How to generate revenue with mobile applications for patients


Mobile patient applications are becoming conventional for many caregivers, such as Mayo Clinic, Cleveland Clinic and others. Although more and more suppliers are considering their purchasing and development options, some of them may decide to follow the mainstream and adopt the set of basic functions (appointment scheduling, recharging, billing, etc.). Not that this is the wrong approach for a patient app, especially in the beginning. However, opting for basic features can make it difficult to achieve long-term business goals.

To generate revenue and keep an mHealth app within the necessary and relevant functional scope, caregivers need to think about the strategy of their patient app. We have raised 3 main points for base a favorable to business strategy activated.

Patient-generating application strategy

Encourage patients to use the app

This is probably one of the most complicated parts of the strategy. Providers need to figure out the functionality that will drive most patients to use the mHealth app on a regular basis. The characteristics chosen will vary depending on the healthcare organization, but we can define a group of options to choose from. These options should add value, motivate and entertain a patient, for example:

  • Offer patients to monitor their activity using connected devices and keep a nutrition journal
  • Reward for regular app entries (e.g., 5-7 uninterrupted days) with bonus points that can then be transformed into discounts, iTunes music download points, gift cards, and more.
  • Give the ability to keep a diary of vital data (blood pressure, heart rate, weight, temperature, blood glucose, etc.), mood and sleep
  • Reward for medication intake with the corresponding bonus points
  • Presentation of the establishment of objectives with achievements and badges
  • Allow social media to share special and happy moments (fight any bad habits, follow a healthy diet, keep up with exercise and more)

Some of these ideas may seem unusual and even excessive for a patient’s application. However, we do not suggest putting them all into application at once, trial and error will be needed to find out the most potent function for the patients of a particular caregiver.

Involve and retain patients

Trust and loyalty are essential to ensure that the app will influence patients and encourage them to seek care services from the provider. Again, several alternatives are possible:

  • Nutritional recommendations (recipes, micro and macronutrient wheels, weekly menu plans and more)
  • Psychological support with question and answer chat, emergency button and notifications about relevant support groups for patient information
  • Physical activity guidelines with sets of daily exercises or 10-minute meditations

By allowing patients to communicate with their provider directly and safely outside the facility, caregivers demonstrate that they are prepared to listen and help 24 hours a day. This is how hearts are won.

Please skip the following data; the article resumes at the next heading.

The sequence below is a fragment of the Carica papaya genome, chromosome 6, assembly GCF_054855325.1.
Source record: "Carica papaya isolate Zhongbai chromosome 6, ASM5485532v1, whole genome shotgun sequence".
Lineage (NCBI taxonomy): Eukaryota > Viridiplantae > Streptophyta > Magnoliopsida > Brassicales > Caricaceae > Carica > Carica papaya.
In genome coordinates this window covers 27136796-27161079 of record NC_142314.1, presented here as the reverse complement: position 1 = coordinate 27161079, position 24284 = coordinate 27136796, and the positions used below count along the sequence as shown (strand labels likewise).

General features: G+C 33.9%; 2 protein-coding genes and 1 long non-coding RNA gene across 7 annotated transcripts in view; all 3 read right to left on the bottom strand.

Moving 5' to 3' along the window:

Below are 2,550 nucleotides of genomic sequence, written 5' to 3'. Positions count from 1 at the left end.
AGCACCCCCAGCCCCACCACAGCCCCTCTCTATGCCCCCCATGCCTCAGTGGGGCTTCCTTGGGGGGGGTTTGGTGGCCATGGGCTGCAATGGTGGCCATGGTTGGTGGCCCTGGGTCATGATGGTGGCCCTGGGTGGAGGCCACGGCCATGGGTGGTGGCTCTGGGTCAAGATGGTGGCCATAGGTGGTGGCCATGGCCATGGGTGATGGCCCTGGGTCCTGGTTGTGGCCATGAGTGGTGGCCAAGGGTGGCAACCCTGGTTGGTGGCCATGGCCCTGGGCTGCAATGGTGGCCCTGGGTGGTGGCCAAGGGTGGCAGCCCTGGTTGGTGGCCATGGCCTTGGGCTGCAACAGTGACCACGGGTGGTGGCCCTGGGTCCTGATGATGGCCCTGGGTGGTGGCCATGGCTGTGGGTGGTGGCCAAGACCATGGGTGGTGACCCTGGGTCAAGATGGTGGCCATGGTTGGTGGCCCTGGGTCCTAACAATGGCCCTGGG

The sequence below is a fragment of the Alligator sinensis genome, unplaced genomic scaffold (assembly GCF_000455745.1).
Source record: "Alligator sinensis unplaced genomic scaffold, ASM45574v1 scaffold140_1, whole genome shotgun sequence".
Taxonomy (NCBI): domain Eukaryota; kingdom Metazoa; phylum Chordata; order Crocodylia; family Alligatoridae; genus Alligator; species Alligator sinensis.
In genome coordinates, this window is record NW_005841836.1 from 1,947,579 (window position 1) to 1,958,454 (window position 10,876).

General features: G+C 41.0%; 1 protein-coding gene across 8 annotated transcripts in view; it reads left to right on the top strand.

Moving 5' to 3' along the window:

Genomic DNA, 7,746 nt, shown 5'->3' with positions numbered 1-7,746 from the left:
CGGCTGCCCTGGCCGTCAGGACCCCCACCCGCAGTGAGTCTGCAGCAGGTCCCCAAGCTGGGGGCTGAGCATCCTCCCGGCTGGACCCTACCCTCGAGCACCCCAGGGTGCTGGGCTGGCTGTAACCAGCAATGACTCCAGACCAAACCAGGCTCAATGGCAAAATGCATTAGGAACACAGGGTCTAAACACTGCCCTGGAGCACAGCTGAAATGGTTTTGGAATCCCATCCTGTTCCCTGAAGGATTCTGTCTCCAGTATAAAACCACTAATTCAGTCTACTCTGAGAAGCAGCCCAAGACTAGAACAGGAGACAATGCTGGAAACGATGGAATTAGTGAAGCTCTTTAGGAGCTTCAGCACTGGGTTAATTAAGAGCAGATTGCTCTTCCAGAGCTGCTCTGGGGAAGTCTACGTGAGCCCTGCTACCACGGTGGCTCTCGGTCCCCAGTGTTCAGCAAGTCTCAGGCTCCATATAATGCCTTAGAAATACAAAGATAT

Promote the services of suppliers

When patients enjoy using the app and do so regularly, we suggest that the app be valuable. While patients find most of the benefits in basic functions, such as scheduling and lab results, there is a place for promoting subtle service. The key to a successful promotion is to stay personal and relevant with features such as:

  • A section of personalized therapeutic education according to the patient’s condition and / or personal goals. It can list suggested procedures and tests to help patients feel better or make sure they have control over their own health. For example, patients may benefit from advice on breast self-monitoring. These tips may also suggest visiting a mammologist annually (in case a patient feels no discomfort) and a quick button to schedule an appointment, for both regular checkups and emergencies.
  • Discounts and personalized promotions according to the status and behavior of the patient within the application. For example, when a patient with myopia schedules an appointment with an optometrist or ophthalmologist using their mHealth app, the app may offer a one-time discount for that exam. Patients with wellness goals can receive promotions combined with massages and balneological treatments to stay healthy during the “cough season”.
  • Alert center. It can include notifications about updated lab results, medical images, and treatment; reminders of upcoming appointments; recommendations on follow-up appointments, exams and tests.

While patients mostly use an mHealth app to schedule an appointment in an acute case, they also need general health guidance. Useful, specific advice makes patients feel safer and cared for, while direct (and sometimes irrelevant) advertising only irritates.

Make the strategy work

With a medical application for patients, providers design a single point of concentrated interaction with their patients (click here to see how it looks from the patient’s perspective). This interaction should work in both ways and be beneficial to both caregivers and patients. To achieve this, providers must consider the three keys to successful patient application. It should:

  • Have fun and be addictive in a positive way, so patients often look for more
  • Involve and be reliable, showing care through support functions
  • Promote and be informative, enabling suppliers to achieve business objectives in an effective and ethical manner

Balancing these three dimensions in an application is really a challenge, and it’s virtually impossible to escape the erroneous expectations of user behavior and relevant functionality. That is why we have introduced a number of possible functions to meet the challenge and retain patients. Finding the best combination of work will be a journey, but in the end, the harmony of grateful patients and the “green” business is worth it.

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